Meanwhile, the Florida Republican on Wednesday sent a letter to Defense Secretary Lloyd Austin criticizing the Pentagon for missing a March deadline to brief Congress about its efforts to catalog the operational and intelligence from Afghanistan that was collected over the past 20 years, as required under the 2022 National Defense Authorization Act.
The letter, which was shared exclusively with The Hill, raises concern that al Qaeda is taking root in Afghanistan and could necessitate the return of American forces to counter a terrorist threat. In July, the Biden administration targeted and killed with a drone strike al Qaeda leader Ayman al-Zawahiri at his apartment in Kabul.
“We must ensure the lessons learned from the two-decade conflict are not lost or misplaced. The operational and intelligence data from Afghanistan is important for a holistic understanding of the war and must be accessible if future campaigns in Afghanistan occur,” Waltz wrote.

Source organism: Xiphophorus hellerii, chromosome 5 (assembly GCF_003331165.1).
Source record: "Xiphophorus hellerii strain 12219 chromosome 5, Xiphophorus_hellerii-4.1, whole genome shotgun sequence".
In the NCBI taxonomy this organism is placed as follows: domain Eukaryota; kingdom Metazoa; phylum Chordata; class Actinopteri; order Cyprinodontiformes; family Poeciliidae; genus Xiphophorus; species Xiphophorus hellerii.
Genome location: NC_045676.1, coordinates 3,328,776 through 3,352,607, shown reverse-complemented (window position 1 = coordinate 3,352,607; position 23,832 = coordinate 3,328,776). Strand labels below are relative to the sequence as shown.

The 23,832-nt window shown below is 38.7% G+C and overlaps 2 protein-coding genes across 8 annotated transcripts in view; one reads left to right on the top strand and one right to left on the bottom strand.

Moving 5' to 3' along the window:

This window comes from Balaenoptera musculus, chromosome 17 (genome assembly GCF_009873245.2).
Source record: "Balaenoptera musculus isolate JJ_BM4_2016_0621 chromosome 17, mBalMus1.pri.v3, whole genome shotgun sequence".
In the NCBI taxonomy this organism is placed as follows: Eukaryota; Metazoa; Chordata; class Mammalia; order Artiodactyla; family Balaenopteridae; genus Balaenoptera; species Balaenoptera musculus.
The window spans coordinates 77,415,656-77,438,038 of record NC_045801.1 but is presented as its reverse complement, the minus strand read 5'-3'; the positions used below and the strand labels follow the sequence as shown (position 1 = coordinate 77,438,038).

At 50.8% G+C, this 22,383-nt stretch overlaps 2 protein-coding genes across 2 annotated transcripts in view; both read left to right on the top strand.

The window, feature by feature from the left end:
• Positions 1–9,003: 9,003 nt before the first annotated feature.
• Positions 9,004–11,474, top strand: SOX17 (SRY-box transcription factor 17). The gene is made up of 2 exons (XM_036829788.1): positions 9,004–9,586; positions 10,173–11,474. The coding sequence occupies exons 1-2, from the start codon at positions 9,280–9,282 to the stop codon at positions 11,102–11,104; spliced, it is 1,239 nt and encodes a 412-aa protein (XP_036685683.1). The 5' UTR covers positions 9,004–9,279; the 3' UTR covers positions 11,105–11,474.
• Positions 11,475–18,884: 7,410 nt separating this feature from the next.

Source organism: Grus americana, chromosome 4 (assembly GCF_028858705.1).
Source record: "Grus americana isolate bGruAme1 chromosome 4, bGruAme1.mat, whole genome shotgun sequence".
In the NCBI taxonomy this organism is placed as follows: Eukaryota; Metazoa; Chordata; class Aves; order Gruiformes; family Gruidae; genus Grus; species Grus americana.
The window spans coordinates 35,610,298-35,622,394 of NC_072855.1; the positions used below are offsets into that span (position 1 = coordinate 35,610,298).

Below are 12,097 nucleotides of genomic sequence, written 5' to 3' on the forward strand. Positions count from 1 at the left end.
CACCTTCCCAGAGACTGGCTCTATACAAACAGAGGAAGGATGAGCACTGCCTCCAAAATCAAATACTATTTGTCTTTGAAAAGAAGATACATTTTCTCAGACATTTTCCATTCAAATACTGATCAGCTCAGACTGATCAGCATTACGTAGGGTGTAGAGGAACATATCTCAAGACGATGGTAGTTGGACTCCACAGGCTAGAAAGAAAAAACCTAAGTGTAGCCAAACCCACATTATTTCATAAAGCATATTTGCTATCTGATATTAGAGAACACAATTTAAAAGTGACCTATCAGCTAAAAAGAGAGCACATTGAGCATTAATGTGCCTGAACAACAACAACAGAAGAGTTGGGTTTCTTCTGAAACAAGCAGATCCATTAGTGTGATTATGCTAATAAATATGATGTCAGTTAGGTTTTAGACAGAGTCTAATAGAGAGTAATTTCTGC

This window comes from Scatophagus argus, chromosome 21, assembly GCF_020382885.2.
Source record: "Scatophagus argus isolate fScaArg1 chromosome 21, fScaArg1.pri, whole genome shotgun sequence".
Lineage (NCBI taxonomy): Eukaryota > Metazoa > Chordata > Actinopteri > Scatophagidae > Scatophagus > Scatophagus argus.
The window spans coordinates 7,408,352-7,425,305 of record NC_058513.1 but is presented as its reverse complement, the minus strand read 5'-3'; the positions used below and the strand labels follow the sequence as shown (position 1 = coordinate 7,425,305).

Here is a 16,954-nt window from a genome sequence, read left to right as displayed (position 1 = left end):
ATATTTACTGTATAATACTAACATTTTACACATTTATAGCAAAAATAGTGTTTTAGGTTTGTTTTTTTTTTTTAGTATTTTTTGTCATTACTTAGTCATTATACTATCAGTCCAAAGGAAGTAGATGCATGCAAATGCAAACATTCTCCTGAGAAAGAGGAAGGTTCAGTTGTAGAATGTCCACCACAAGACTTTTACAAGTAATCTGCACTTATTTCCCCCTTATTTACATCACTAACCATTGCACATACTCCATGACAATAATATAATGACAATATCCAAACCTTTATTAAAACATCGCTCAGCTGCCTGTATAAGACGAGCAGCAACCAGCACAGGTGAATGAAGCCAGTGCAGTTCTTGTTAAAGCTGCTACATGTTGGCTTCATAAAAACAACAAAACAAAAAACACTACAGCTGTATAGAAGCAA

In conversation with The Hill, Waltz said that an organized intelligence catalog is necessary in the event U.S. soldiers are required to go back into Afghanistan for counter terrorist threats.
“Where is all of the operational data of what villages we were in, who we spoke with, which tribe was with us, which tribe was against us, where were all the ambush locations, where is all of that so that that future Ranger company commander, that’s having to go back because ISIS and Al Qaeda have reconstituted themselves, where is that one place where all of that’s been, not just cataloged, but is usable and an interface that future American soldiers, should we have to go back, can use it,” he said.
The Pentagon did not return a request for comment.
Emily Brooks contributed to this report.